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The strict diets, the long hours, the endless body scrutiny: these are a few of the grueling conditions models endure just to meet the basic job expectations.
But to fully understand the harm some models do to their feet during New York Fashion Week—standing and walking for hours in killer heels, some not even sized properly—we sought the advice of an expert.
Gary Williams is an ortho-bionomist in New York City, and by performing the rare practice of osteopathic-based body therapy on models' feet, he's gained the powerful nickname, "the Toe Whisperer."
Models, tailors, and fashion execs have been banging down Williams' door, begging him to fix their feet, since he first started his practice in 1997. Williams, one of nine ortho-bionomists in the tri-state area, sees some twenty clients a week, with a 15-week wait for new clients. Fashion Week, he says, is one of his busiest time of year.
The Toe Whisperer's practice is all word of mouth; sighing dramatically, he explained he cannot advertise or have a website if he ever wanted some peace and quiet in his life.
Photo via Driely S.
"With the models, I unlock the things that are happening to their feet because of the footwear and the situation they operate in. I make them more comfortable in their feet so they can move and flow better," he explains. "I have a conversation with every joint and muscle in the body to redefine the balance and mobility in feet."
Williams started his career by treating tailors in the fashion industry that struggled with hand arthritis and poor posture. One tailor working on HBO's The Sopranos recommended him to executives in fashion, and word eventually trickled down to the model industry. Most of the models he treats struggle with bunions, hammertoes, plantar fasciitis, Achilles tendinitis, and dropped metatarsals—all of which are the basic side effects of wearing bad shoes.
"To me, the happiest sound is around 7:30 on a Friday night, when women come from the suburbs and their lovely four to six inch Jimmy Choos hit the ground because those are free range clientele. Those are the knee replacements and hip replacements of Christmas future," Williams, who is also a professor at New York City's Swedish Institute, said.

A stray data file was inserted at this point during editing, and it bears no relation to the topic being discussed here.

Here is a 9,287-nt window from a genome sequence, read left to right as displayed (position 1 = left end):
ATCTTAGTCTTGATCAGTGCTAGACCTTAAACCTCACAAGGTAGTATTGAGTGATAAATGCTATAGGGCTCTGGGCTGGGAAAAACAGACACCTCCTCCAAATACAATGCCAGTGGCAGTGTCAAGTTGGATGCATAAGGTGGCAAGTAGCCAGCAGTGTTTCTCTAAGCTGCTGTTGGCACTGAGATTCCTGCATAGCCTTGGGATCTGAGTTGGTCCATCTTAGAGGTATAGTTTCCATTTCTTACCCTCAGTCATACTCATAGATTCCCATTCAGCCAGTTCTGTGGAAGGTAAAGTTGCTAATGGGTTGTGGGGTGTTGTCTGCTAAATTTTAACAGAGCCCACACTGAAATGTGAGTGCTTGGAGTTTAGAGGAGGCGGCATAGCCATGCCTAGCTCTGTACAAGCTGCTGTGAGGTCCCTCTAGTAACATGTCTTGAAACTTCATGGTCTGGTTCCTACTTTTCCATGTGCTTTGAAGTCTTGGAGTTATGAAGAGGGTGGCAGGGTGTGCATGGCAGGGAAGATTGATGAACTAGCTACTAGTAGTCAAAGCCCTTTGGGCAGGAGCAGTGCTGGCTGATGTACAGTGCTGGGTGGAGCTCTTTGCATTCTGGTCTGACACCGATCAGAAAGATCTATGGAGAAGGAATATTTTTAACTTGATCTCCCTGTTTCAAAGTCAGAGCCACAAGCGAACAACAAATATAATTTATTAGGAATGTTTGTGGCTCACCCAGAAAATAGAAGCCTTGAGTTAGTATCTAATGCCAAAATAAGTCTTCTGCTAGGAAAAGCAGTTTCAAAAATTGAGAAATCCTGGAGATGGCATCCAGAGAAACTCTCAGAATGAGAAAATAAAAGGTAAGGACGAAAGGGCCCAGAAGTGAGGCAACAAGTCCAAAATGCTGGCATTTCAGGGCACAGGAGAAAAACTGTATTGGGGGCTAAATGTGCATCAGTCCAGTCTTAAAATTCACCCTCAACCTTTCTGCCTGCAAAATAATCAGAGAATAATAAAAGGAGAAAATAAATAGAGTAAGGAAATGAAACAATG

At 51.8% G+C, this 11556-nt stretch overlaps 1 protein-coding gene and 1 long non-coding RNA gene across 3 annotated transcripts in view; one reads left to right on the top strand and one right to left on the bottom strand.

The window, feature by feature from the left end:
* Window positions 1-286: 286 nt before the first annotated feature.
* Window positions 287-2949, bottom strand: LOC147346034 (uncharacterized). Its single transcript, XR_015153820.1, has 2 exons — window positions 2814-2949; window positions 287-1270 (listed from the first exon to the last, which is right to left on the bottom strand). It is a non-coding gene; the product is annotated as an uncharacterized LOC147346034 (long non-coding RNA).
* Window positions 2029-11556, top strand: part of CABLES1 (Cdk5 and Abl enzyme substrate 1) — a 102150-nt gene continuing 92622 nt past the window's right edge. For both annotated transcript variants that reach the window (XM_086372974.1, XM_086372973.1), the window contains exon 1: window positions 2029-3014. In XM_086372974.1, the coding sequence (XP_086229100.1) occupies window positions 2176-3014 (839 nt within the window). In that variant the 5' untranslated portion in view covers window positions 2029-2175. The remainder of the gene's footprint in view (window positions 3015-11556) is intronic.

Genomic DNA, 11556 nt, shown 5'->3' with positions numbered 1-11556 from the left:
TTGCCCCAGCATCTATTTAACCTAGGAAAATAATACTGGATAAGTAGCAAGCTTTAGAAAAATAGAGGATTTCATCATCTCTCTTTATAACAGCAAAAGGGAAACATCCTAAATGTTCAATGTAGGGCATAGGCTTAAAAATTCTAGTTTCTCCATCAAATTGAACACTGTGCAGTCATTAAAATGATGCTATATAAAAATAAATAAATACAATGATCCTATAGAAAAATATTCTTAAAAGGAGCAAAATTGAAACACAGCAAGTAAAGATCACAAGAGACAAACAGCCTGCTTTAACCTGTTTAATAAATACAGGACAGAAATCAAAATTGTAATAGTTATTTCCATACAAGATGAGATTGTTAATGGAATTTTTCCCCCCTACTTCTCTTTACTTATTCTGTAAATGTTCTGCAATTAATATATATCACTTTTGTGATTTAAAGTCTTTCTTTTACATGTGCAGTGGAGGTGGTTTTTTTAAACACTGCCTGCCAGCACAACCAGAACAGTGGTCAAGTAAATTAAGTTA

So just how much damage are our friends at Fashion Week enduring?
"The higher your heel goes the more your body thinks you're spending [hours] walking downhill so your center of gravity is off. Your muscles become tight in your back, neck, gluts, and calves, shortening the muscles, and over time, you'll find that other stuff starts to hurt because your putting more shock through it," Williams added. "At some point, when the damage gets bad enough, that becomes the only thing you can hear."
Photo by Getty Images
Williams works with models' feet to retrain the body's perspective; while he teaches them exercises to do at home and helps shift around limbs during sessions, he said the real work lies in killing bad habits.
"If you repeat the same behavior that causes the problem, the problem will keep coming back. There is no free lunch. I say: they have to make a decision. Do they want to look fashionable for some of the time, all the time, or do you want to just want to live with the problem?" he said. "I can make them function but if you try to look fashionable all the time, you will pay a price. If you use your body badly, you will reap the problems that come with it over time."
Williams said the worst pair of shoes a woman can wear are pointy ones. They crunch the toes, causing the foot to hit the ground differently and ruining the body's equilibrium. The shoes' effect on feet is like "trying to balance your body on the head of a pin." When heels are absolutely necessary, he suggests wearing shoes with thicker heels, and buying ones with full support from stores like Aerosoles.
Photo by Getty Images
Platforms and wedges are not desirable footwear either, said Williams: they are often the precursors of hip problems because a "clunkier" walk makes feet hit the ground harder and will tilt the pelvis over time.
And it comes to flat shoes, Williams isn't necessarily sold on every pair. He stressed the importance of finding a shoe that is comfortable from the moment its on your foot, and not relying on the shoe "to stretch after a few wears."
"The right flats have to do with a pelvic tilt: some aren't as comfortable as others," he said. "You need to make sure they are actually comfortable in the store, and don't expect them to change at home."
Williams recommends two at-home feet exercises for those looking to nurse their bottom extremities. First, he suggests taking a few minutes to walk around with the knees connected, "as if the knees are duct-taped together," while gradually picking up speed. Secondly, he recommends self-massaging the areas above, below, and beside the metatarsal bones. He noted the exercises will strengthen hip synapses and refines movements, and if anything, provide some comfort after you've kicked off those stilettos.